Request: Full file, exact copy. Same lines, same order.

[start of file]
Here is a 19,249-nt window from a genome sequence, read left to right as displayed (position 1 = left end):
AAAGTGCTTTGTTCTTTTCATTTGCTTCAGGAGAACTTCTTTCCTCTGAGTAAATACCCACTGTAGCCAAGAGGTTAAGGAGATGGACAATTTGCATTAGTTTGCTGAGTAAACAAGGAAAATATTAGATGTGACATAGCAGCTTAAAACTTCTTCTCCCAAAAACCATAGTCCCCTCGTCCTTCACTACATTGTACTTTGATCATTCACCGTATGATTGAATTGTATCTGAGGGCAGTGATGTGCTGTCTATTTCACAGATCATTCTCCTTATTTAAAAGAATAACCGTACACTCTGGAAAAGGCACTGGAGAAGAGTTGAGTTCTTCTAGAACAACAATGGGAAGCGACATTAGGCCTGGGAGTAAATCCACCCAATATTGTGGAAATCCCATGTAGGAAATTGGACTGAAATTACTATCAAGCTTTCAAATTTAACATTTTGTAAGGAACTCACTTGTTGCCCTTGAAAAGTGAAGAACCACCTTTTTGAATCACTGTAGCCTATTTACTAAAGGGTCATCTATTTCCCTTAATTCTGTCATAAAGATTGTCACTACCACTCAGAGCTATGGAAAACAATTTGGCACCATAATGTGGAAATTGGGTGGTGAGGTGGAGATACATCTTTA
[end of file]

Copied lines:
Here is a 19,249-nt window from a genome sequence, read left to right as displayed (position 1 = left end):
AAAGTGCTTTGTTCTTTTCATTTGCTTCAGGAGAACTTCTTTCCTCTGAGTAAATACCCACTGTAGCCAAGAGGTTAAGGAGATGGACAATTTGCATTAGTTTGCTGAGTAAACAAGGAAAATATTAGATGTGACATAGCAGCTTAAAACTTCTTCTCCCAAAAACCATAGTCCCCTCGTCCTTCACTACATTGTACTTTGATCATTCACCGTATGATTGAATTGTATCTGAGGGCAGTGATGTGCTGTCTATTTCACAGATCATTCTCCTTATTTAAAAGAATAACCGTACACTCTGGAAAAGGCACTGGAGAAGAGTTGAGTTCTTCTAGAACAACAATGGGAAGCGACATTAGGCCTGGGAGTAAATCCACCCAATATTGTGGAAATCCCATGTAGGAAATTGGACTGAAATTACTATCAAGCTTTCAAATTTAACATTTTGTAAGGAACTCACTTGTTGCCCTTGAAAAGTGAAGAACCACCTTTTTGAATCACTGTAGCCTATTTACTAAAGGGTCATCTATTTCCCTTAATTCTGTCATAAAGATTGTCACTACCACTCAGAGCTATGGAAAACAATTTGGCACCATAATGTGGAAATTGGGTGGTGAGGTGGAGATACATCTTTA